It is quite common for people to say that the world is more complex now than it has ever been. Talk of global economic disasters, health crises, terrorism, military coups, cyber attacks and shadowy international organisations stalks the front pages of the internet, newspapers and ‘high-level symposia’ every day, all around the world. Certainly it would seem at first glance that the argument about a new historic peak in complexity makes sense. But my contention is otherwise.
I assert that the world has, in fact, always been complex, but it simply now the case that this complexity is now more obvious, more inescapable and more relevant to more people than ever before in history. The laundry list of evidence for ever-accelerating Globalisation of economics, culture, politics and society, has been covered rather comprehensively in every possible media outlet over the last decade, and so does not need repeating here. Suffice it to say that we are living now in the most global era of human history, both quantitatively and qualitatively speaking. What happens on the other side of the globe can affect you quickly and powerfully.
This has profound implications for how we need to understand the dynamics of politics, economics and society. Rather than let ourselves be caught by whatever events happen to break through the surface at any given time, we need to understand deeply the forces and the angles of influence and powerful structures and connections among the people and institutions and ideas that drive these events and affect decisions all over the world, every year, every day, all the time. This is a step beyond the news; it’s often called Political Risk Analysis. Governments, who have used it for decades, call it Intelligence.
Now we all need it. To do this, we need a system, a mechanism, a model that can comprehend all this information, make it useful to us, and allow us to act on it. We need a full and complete map of the territory that is Global Politics, Economics and Society.
We need the Global Narratives System.
Welcome to the first entry of the Global Narratives Chronicle. My name is Peter Marino. I am a political economist from the London School of Economics, and the founder of Quaternion, a digital media startup in New York City and London that is working on developing and implementing new types, formats and systems for media to help people understand political and economic information more quickly, effectively and powerfully – to achieve the kind of change in thinking I outlined in the prelude. The Global Narratives system is the foundation for doing this, and this Chronicle how I am going to start to introduce it to people who can use it, comment on it, and perhaps collaborate with me on it.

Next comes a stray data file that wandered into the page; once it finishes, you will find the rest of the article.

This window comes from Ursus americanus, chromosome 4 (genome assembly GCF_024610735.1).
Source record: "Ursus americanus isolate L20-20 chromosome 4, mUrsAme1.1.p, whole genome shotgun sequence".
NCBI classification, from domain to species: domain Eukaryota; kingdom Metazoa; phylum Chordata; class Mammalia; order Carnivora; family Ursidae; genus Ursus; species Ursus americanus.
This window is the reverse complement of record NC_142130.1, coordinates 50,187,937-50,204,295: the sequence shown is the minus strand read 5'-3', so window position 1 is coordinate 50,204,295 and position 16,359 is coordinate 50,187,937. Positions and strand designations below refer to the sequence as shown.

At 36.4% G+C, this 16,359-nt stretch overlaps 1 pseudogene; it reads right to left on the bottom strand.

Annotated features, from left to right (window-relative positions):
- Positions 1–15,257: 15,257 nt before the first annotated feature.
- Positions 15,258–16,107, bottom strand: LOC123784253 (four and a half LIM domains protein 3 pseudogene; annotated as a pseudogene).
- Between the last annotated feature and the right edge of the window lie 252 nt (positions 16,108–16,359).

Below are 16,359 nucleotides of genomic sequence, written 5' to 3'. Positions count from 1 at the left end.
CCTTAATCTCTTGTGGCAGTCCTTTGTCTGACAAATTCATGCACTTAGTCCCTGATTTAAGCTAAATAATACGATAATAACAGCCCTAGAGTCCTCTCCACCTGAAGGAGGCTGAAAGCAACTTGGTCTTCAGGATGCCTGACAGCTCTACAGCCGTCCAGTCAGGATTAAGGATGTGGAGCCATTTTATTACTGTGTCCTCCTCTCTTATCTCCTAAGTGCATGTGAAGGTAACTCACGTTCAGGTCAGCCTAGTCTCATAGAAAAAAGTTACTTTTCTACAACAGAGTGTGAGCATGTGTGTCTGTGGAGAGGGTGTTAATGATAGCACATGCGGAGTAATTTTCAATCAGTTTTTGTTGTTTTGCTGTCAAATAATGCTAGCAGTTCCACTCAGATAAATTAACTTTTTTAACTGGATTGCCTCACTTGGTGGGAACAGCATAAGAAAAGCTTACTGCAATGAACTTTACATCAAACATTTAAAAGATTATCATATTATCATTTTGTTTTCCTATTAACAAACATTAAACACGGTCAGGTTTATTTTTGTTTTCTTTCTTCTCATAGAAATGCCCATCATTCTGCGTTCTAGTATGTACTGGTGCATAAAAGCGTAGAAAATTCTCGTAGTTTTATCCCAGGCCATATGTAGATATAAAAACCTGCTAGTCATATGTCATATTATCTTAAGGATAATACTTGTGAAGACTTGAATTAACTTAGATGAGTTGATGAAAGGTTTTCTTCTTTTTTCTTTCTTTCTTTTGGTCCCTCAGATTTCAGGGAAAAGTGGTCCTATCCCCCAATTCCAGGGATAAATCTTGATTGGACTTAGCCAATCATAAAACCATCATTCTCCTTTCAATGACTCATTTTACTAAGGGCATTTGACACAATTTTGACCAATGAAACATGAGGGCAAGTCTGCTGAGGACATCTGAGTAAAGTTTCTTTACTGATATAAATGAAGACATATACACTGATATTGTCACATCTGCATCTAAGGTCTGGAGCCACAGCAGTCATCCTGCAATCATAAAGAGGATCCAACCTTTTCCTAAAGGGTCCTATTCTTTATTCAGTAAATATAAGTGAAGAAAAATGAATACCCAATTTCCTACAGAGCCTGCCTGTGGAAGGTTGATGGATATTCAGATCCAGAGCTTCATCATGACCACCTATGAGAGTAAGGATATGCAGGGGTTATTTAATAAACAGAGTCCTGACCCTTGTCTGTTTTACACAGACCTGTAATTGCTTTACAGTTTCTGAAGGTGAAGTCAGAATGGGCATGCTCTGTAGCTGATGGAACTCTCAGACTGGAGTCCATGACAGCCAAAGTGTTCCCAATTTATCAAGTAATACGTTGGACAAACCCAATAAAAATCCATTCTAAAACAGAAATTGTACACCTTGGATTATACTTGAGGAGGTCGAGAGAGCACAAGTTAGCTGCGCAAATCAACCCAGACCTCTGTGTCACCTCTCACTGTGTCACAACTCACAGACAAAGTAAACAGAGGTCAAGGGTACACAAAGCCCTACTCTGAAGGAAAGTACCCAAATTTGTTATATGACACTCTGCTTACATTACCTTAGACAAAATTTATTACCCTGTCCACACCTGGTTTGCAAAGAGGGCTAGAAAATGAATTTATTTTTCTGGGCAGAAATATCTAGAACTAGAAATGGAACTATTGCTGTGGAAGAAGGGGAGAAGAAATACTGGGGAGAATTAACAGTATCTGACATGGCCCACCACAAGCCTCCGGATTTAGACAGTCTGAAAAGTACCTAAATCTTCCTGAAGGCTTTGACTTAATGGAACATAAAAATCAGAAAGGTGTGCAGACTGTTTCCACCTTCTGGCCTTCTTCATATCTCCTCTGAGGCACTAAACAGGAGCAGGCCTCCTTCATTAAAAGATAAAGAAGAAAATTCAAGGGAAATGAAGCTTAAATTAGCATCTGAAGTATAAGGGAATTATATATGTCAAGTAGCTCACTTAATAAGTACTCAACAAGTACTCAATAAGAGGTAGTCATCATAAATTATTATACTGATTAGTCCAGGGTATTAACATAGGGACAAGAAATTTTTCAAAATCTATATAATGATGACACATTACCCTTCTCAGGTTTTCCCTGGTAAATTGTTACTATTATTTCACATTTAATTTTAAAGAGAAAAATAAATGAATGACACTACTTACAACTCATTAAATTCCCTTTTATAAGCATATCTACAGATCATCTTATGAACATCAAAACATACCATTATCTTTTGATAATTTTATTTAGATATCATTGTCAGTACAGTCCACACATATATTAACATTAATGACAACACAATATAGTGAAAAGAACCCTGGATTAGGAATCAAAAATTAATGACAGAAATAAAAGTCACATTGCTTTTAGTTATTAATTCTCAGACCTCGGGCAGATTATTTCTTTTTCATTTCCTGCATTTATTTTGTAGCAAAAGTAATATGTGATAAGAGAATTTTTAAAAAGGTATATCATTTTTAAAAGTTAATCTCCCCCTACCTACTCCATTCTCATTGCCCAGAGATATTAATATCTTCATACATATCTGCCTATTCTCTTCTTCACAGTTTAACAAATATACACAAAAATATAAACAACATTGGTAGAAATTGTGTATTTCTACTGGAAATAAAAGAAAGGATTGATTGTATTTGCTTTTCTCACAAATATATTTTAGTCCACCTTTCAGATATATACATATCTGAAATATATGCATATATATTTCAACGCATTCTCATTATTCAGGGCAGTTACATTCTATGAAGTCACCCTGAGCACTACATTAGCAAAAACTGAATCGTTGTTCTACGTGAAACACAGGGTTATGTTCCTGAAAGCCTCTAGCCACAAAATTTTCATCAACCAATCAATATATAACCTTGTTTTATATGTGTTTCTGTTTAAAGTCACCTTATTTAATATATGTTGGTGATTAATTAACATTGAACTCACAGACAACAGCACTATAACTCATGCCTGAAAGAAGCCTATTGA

In these entries across the months (and perhaps years) to come, I have a few objectives. The first is to introduce and explain what the Global Narratives System is: How did it come to be? What does it try to achieve? How far has it come? And, what do I want it to become in the future? The second objective is to start to demonstrate how we might use the Global Narratives System by covering and analysing world events through it. I’ll seek to cover and explicate many of the major events, and some of the minor events, of global affairs. This should not only show, in a mechanistic fashion, how to apply the Narratives, but, with luck, should also provide you with some useful insight and analysis on international affairs more broadly.
The third objective will be to integrate both of the first two with the work that my startup is doing in developing software engines to manage and organise the System, as well as new media formats to communicate the information it contains. These efforts will necessarily grow, expand and deepen as time goes on, and the system itself becomes more comprehensive and robust. Who knows where we will be with the project in a year’s time? That said, I hope you will find even the early efforts elucidating. At the outset, I will try to provide new entries once per week on Sunday. If possible, I will try to accelerate that schedule. To conclude this first entry, I’d like to look briefly into the recent past, and then turn some attention to the possibilities of the future.
When I began assembling the first efforts at Global Narratives in 2013, it was just an idle exercise, a way to pass a few hours here and there. But it quickly became clear to me that it was actually much more than that; it was a way to systematise, organise and codify the entire mass of information that makes up what happens to people, institutions, nations and states, every day, all across the world. The implications of this are simply enormous: better planning, less risk, more informed decisions for more people in more places than ever before. That sounds pretty good to me.